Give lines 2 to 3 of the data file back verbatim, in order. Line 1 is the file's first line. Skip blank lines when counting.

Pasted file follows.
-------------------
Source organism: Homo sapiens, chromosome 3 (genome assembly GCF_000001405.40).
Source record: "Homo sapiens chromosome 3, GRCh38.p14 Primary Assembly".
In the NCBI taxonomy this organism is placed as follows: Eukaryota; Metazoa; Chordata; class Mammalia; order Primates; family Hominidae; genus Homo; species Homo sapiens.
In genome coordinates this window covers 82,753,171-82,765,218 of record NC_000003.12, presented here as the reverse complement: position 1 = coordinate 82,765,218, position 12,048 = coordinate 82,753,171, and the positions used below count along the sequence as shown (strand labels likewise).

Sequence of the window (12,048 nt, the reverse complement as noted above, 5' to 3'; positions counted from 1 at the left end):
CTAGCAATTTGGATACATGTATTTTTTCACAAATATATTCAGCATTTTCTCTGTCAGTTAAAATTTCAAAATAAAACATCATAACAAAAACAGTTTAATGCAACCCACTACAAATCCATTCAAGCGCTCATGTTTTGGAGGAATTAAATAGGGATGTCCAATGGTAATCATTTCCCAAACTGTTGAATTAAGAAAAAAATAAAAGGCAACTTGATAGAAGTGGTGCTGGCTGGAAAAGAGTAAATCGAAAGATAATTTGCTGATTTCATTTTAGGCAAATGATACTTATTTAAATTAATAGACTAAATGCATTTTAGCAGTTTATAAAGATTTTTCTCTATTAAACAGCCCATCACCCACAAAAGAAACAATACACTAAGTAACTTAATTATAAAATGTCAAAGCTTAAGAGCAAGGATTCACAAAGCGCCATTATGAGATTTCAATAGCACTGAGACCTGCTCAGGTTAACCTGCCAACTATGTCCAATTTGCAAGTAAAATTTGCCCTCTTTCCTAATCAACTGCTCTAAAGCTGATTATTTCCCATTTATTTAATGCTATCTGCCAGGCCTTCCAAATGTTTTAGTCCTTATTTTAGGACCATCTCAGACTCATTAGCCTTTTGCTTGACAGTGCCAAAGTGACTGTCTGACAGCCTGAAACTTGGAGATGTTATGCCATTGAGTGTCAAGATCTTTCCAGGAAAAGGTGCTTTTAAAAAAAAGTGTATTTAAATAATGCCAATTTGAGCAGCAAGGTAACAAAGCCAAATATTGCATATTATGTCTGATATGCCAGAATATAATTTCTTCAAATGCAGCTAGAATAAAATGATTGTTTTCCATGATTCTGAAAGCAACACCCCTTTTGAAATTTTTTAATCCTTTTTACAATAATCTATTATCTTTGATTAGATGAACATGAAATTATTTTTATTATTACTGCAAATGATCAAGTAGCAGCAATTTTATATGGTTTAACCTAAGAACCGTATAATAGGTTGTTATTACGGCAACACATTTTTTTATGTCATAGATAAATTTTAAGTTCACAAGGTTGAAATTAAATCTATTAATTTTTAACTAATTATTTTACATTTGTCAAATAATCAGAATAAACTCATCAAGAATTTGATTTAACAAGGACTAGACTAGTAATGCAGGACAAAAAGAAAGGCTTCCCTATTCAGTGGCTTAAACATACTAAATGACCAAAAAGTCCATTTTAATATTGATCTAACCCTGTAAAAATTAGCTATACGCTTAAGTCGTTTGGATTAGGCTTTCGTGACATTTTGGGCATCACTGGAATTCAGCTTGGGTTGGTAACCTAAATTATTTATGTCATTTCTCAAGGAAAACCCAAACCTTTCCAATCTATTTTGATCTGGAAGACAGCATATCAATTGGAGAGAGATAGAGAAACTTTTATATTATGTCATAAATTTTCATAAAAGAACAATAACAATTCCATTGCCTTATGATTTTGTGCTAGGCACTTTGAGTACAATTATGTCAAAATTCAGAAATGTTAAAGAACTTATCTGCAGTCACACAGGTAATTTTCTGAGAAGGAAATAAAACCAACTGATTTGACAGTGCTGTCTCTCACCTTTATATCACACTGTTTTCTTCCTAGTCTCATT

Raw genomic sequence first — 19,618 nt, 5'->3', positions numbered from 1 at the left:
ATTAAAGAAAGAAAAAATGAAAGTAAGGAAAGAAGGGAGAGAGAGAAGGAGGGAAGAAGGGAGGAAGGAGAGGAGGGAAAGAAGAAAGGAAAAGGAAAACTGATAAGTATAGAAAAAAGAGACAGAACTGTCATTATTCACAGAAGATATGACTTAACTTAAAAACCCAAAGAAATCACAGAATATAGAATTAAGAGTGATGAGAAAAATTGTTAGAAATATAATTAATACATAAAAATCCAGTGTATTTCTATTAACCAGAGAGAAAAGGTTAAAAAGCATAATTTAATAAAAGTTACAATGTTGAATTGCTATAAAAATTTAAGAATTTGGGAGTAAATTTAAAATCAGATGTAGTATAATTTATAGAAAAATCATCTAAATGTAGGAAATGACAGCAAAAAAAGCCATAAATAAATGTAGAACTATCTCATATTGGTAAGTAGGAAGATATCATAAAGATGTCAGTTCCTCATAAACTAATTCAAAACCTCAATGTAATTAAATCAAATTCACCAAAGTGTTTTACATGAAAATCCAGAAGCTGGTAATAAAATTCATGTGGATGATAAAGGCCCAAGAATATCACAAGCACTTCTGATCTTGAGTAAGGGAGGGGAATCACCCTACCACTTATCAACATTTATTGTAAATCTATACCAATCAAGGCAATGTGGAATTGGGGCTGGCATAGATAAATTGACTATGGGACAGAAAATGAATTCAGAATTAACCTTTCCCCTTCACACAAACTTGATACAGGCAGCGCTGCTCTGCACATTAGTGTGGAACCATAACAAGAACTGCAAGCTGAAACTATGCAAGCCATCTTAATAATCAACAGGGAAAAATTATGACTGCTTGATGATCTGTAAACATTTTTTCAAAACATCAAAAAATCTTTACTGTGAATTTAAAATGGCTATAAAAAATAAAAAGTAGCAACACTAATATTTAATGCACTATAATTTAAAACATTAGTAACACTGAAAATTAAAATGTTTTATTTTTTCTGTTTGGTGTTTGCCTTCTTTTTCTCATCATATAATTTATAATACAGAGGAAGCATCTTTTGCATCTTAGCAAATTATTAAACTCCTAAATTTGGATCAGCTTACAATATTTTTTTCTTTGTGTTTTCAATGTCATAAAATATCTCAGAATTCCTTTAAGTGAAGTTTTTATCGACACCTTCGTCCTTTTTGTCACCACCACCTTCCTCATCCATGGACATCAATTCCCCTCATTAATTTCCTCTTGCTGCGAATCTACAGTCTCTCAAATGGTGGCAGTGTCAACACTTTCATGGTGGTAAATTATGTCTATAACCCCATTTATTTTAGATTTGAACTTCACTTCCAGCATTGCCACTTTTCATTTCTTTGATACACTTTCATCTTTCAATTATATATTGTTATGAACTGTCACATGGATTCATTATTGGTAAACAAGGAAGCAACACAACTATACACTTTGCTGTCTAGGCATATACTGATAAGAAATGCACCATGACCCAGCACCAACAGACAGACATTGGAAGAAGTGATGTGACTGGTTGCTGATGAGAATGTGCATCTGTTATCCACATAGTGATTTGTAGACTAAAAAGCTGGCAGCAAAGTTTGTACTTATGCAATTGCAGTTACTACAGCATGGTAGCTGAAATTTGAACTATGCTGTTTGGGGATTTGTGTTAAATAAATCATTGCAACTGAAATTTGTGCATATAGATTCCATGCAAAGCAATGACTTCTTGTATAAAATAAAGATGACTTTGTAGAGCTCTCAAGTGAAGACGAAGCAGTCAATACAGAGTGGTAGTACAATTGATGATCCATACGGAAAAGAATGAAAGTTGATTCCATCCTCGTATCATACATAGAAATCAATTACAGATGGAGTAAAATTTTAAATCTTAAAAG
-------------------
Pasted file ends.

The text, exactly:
Source record: "Homo sapiens chromosome 3, GRCh38.p14 Primary Assembly".
In the NCBI taxonomy this organism is placed as follows: Eukaryota; Metazoa; Chordata; class Mammalia; order Primates; family Hominidae; genus Homo; species Homo sapiens.